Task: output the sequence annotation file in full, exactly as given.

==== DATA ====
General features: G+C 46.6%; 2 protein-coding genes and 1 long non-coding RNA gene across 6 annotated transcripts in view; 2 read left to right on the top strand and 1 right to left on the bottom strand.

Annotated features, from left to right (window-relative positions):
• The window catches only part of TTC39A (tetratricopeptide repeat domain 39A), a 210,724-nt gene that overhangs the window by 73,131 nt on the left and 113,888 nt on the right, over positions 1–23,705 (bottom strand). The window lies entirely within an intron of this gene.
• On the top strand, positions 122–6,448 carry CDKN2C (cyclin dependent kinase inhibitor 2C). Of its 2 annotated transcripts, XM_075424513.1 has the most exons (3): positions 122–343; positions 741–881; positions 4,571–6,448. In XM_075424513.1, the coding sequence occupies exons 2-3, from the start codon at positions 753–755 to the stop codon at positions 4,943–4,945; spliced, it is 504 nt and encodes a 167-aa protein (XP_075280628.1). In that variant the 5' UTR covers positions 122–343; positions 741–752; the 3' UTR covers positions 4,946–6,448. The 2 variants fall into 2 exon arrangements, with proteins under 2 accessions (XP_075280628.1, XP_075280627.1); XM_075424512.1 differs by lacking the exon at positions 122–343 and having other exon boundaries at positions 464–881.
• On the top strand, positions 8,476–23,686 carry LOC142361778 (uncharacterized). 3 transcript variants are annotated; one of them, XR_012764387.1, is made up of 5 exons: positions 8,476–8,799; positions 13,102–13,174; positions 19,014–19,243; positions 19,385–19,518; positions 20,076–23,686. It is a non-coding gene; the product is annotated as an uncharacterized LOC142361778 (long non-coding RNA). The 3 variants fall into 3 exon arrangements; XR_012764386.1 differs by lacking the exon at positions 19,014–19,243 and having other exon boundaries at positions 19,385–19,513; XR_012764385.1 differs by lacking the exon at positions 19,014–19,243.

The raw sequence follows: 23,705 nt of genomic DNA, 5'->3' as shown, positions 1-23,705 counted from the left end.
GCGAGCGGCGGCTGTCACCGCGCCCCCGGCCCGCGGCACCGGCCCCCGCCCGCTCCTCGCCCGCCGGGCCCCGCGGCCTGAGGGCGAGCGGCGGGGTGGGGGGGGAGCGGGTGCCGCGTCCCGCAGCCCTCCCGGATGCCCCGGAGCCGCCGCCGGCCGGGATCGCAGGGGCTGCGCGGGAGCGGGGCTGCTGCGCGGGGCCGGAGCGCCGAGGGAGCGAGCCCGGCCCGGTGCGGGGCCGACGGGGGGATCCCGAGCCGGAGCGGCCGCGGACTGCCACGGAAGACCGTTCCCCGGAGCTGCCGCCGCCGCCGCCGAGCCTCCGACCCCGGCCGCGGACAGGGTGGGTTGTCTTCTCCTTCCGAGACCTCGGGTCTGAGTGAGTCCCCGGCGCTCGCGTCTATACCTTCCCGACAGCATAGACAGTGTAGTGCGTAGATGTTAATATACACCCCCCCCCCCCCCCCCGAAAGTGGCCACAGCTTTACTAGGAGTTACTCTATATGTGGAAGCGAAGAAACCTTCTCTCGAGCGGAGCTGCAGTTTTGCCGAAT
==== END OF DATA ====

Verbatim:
General features: G+C 46.6%; 2 protein-coding genes and 1 long non-coding RNA gene across 6 annotated transcripts in view; 2 read left to right on the top strand and 1 right to left on the bottom strand.

Annotated features, from left to right (window-relative positions):
• The window catches only part of TTC39A (tetratricopeptide repeat domain 39A), a 210,724-nt gene that overhangs the window by 73,131 nt on the left and 113,888 nt on the right, over positions 1–23,705 (bottom strand). The window lies entirely within an intron of this gene.
• On the top strand, positions 122–6,448 carry CDKN2C (cyclin dependent kinase inhibitor 2C). Of its 2 annotated transcripts, XM_075424513.1 has the most exons (3): positions 122–343; positions 741–881; positions 4,571–6,448. In XM_075424513.1, the coding sequence occupies exons 2-3, from the start codon at positions 753–755 to the stop codon at positions 4,943–4,945; spliced, it is 504 nt and encodes a 167-aa protein (XP_075280628.1). In that variant the 5' UTR covers positions 122–343; positions 741–752; the 3' UTR covers positions 4,946–6,448. The 2 variants fall into 2 exon arrangements, with proteins under 2 accessions (XP_075280628.1, XP_075280627.1); XM_075424512.1 differs by lacking the exon at positions 122–343 and having other exon boundaries at positions 464–881.
• On the top strand, positions 8,476–23,686 carry LOC142361778 (uncharacterized). 3 transcript variants are annotated; one of them, XR_012764387.1, is made up of 5 exons: positions 8,476–8,799; positions 13,102–13,174; positions 19,014–19,243; positions 19,385–19,518; positions 20,076–23,686. It is a non-coding gene; the product is annotated as an uncharacterized LOC142361778 (long non-coding RNA). The 3 variants fall into 3 exon arrangements; XR_012764386.1 differs by lacking the exon at positions 19,014–19,243 and having other exon boundaries at positions 19,385–19,513; XR_012764385.1 differs by lacking the exon at positions 19,014–19,243.

The raw sequence follows: 23,705 nt of genomic DNA, 5'->3' as shown, positions 1-23,705 counted from the left end.
GCGAGCGGCGGCTGTCACCGCGCCCCCGGCCCGCGGCACCGGCCCCCGCCCGCTCCTCGCCCGCCGGGCCCCGCGGCCTGAGGGCGAGCGGCGGGGTGGGGGGGGAGCGGGTGCCGCGTCCCGCAGCCCTCCCGGATGCCCCGGAGCCGCCGCCGGCCGGGATCGCAGGGGCTGCGCGGGAGCGGGGCTGCTGCGCGGGGCCGGAGCGCCGAGGGAGCGAGCCCGGCCCGGTGCGGGGCCGACGGGGGGATCCCGAGCCGGAGCGGCCGCGGACTGCCACGGAAGACCGTTCCCCGGAGCTGCCGCCGCCGCCGCCGAGCCTCCGACCCCGGCCGCGGACAGGGTGGGTTGTCTTCTCCTTCCGAGACCTCGGGTCTGAGTGAGTCCCCGGCGCTCGCGTCTATACCTTCCCGACAGCATAGACAGTGTAGTGCGTAGATGTTAATATACACCCCCCCCCCCCCCCCCGAAAGTGGCCACAGCTTTACTAGGAGTTACTCTATATGTGGAAGCGAAGAAACCTTCTCTCGAGCGGAGCTGCAGTTTTGCCGAAT